I spoke in front of the Vancouver AutoCAD user group last night on the subject of "The Future of CAD." One woman came up to me afterwards to complain, "I thought you were going to talk about which buttons to push. That's the only reason I came."
Some of the things I did talk about:
To better understand what might happen in the future, it is important to know the past. This helps us decode what is happening, and what is likely to happen next, based on common human reactions. For example, if a software vendor switches from selling to the masses to selling vertically or repackaging the product as an API, we know the product is probably failing. Same if the price goes from $199 to $99 to $49 to free.
Computer hardware has created limits to growth. CPU speeds have stalled at around 3GHz; programmers are not taking advantage of 2- and 4-core CPUs. RAM is maxed out at 2GB/3GB. Hard drives get larger but not faster. Flash drives are too expensive, and when they fail, fail 100% with no data recovery possible. 64-bit computing requires 64-bit CPU, 64-bit OS, AND 64-bit apps -- and then all you get is the ability to have more of the CAD data in RAM.
There is little innovation going on in the CAD world. A few new tactics crop up here and there.
The Internet made CAD vendors rethink themselves, because the Internet allowed the switch from drawings on paper to drawings as data (DWF, PDF, et al). This lead to the concept that CAD is not about drawings, but about data, which lead to CAD vendors thinking of themselves as data enablers. Hence, companies like Dassault and PTC no longer using the term "CAD," but other convoluted phrases.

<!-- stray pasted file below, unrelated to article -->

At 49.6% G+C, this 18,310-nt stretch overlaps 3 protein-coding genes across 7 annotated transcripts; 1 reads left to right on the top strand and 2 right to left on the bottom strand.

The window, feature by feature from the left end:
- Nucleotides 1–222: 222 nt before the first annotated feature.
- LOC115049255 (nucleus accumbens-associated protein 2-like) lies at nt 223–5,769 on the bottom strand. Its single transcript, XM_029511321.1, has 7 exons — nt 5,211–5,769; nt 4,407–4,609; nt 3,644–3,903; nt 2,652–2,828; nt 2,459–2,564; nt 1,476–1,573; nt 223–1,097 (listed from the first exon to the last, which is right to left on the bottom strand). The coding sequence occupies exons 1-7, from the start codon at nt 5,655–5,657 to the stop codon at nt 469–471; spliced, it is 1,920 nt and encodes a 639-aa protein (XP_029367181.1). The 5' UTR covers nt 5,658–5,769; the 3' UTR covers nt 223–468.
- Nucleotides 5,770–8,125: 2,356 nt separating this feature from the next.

The CAD market is plateauing, and so CAD vendors are looking for more ways to sell more software in all four directions: earlier in the design process (conceptual and early marketing), afterwards (PLM), down to the shop floor (CAM, etc) and up into management (viewers).
Some reaction from the audience:
- the limits of computer hardware don't affect them.
- perhaps when 30-inch screens become cheap enough, then D-size paper will no longer be needed.
- for most of their work, AutoCAD-style CAD is just fine.
- CAD needs to make greater use of Internet-generated technology, such as using Second Life to bring distant clients together on simulated 3D projects designed in CAD and placed into landscapes.
(Thank you to Dave Witso for inviting me, and to Bill Fane for driving me to Burnaby's BCIT and back.)